UMMS Affiliation

Department of Medicine

Publication Date

2018-08-22

Document Type

Article

Disciplines

Epidemiology | Female Urogenital Diseases and Pregnancy Complications | International Public Health | Male Urogenital Diseases | Maternal and Child Health | Obstetrics and Gynecology

Abstract

No large population-based study has focused on both maternal paternal risk factors for low birthweight (LBW) in China. We aimed to identify parental risk factors associated with LBW. A population-based, retrospective cohort study was conducted on 202,725 singleton infants at 37-42 weeks. These term singleton newborns were classified as LBW with birthweight < /=2500 g(TLBW) and normal birthweight between 50(th) to 97(th) percentile (TNBW 50(th)-97(th)) according to Chinese singleton norms. Multiple logistic regression analyses were used to find those parental risk factors of LBW by comparing two groups. TLBW and TNBW(50(th)-97(th)) occupied 4.8% and 70.8% of the study population, respectively. Logistic regression showed a significant association with positive maternal hepatitis B surface antigen (RR = 1.979, P = 0.047), irregular folic acid intake (RR = 1.152, P = 0.003), paternal history of varicocele (RR = 2.404, P = 0.003) and female babies (RR = 1.072, P = 0.046). Maternal smoking, hypertension and history of stillbirth were found related to LBW but no statistically significant. Positive maternal hepatitis B surface antigen, irregular folic acid intake, paternal history of varicocele had a negative effect on birth weight. Measures are necessarily taken to avoid them to improve pregnancy outcomes. Further studies should be done to investigate each detailed risk factors on LBW.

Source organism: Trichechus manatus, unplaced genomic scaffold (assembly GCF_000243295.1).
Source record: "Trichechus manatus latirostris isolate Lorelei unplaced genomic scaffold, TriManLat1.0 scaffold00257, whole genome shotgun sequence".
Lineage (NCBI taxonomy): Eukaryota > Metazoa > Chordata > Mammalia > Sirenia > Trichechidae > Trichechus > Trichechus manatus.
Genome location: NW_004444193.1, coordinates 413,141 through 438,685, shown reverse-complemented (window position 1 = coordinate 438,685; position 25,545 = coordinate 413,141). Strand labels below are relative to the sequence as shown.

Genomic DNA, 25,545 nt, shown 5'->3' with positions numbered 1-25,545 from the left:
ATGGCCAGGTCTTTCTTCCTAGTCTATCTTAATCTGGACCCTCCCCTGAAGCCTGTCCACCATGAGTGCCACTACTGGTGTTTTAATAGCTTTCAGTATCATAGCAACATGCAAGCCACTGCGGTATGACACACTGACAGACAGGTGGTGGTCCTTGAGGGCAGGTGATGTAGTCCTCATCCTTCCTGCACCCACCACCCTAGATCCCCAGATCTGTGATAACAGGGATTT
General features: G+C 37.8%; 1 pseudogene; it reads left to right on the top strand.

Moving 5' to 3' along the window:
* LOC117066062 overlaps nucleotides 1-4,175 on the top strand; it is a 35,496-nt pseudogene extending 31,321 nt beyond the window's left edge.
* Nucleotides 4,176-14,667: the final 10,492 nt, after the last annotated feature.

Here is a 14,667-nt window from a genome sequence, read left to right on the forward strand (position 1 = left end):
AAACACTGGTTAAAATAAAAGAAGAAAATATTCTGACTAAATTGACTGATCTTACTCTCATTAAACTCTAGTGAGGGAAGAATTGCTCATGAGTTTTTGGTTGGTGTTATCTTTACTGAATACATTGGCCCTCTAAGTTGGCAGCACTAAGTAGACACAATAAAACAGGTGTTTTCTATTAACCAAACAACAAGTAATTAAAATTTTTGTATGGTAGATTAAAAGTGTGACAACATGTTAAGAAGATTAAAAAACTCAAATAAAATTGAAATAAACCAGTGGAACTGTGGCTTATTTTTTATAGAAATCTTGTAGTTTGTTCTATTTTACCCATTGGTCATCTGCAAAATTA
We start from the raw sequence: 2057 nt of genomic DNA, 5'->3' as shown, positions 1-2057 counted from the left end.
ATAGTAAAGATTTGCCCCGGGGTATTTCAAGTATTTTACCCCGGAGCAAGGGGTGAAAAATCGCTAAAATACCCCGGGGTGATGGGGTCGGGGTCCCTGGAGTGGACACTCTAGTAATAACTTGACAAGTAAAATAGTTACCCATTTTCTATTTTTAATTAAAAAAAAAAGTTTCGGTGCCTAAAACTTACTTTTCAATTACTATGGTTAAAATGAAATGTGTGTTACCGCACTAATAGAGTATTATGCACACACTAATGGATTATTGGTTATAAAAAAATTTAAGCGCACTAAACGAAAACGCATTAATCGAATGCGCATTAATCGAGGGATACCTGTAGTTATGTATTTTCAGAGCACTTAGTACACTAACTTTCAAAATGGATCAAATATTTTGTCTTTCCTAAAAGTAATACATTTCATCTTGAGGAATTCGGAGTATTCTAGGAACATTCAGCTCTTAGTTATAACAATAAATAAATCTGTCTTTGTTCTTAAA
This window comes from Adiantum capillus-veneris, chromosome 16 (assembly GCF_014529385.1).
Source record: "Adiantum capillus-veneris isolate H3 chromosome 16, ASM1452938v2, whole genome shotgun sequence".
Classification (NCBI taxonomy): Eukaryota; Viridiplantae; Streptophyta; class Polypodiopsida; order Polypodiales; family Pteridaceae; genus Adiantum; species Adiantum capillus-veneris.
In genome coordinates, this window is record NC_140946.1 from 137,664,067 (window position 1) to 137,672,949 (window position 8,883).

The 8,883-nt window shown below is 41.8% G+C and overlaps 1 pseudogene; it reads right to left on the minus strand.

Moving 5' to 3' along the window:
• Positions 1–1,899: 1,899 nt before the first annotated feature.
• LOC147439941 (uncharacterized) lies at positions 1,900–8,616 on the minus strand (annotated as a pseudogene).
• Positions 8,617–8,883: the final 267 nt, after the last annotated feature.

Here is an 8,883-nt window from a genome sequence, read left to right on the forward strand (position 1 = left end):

Keywords

low birthweight infants, China, maternal risk factors, paternal risk factors, population studies

Rights and Permissions

© The Author(s) 2018. Open Access: This article is licensed under a Creative Commons Attribution 4.0 International License, which permits use, sharing, adaptation, distribution and reproduction in any medium or format, as long as you give appropriate credit to the original author(s) and the source, provide a link to the Creative Commons license, and indicate if changes were made. The images or other third party material in this article are included in the article’s Creative Commons license, unless indicated otherwise in a credit line to the material. If material is not included in the article’s Creative Commons license and your intended use is not permitted by statutory regulation or exceeds the permitted use, you will need to obtain permission directly from the copyright holder. To view a copy of this license, visit http://creativecommons.org/licenses/by/4.0/.

DOI of Published Version

10.1038/s41598-018-30036-1

Source

Sci Rep. 2018 Aug 22;8(1):12539. doi: 10.1038/s41598-018-30036-1. Link to article on publisher's site

Journal/Book/Conference Title

Scientific reports

Comments

Full author list omitted for brevity. For the full list of authors, see article.

Related Resources

Link to Article in PubMed

PubMed ID

30135564

Creative Commons License

Creative Commons Attribution 4.0 License
This work is licensed under a Creative Commons Attribution 4.0 License.

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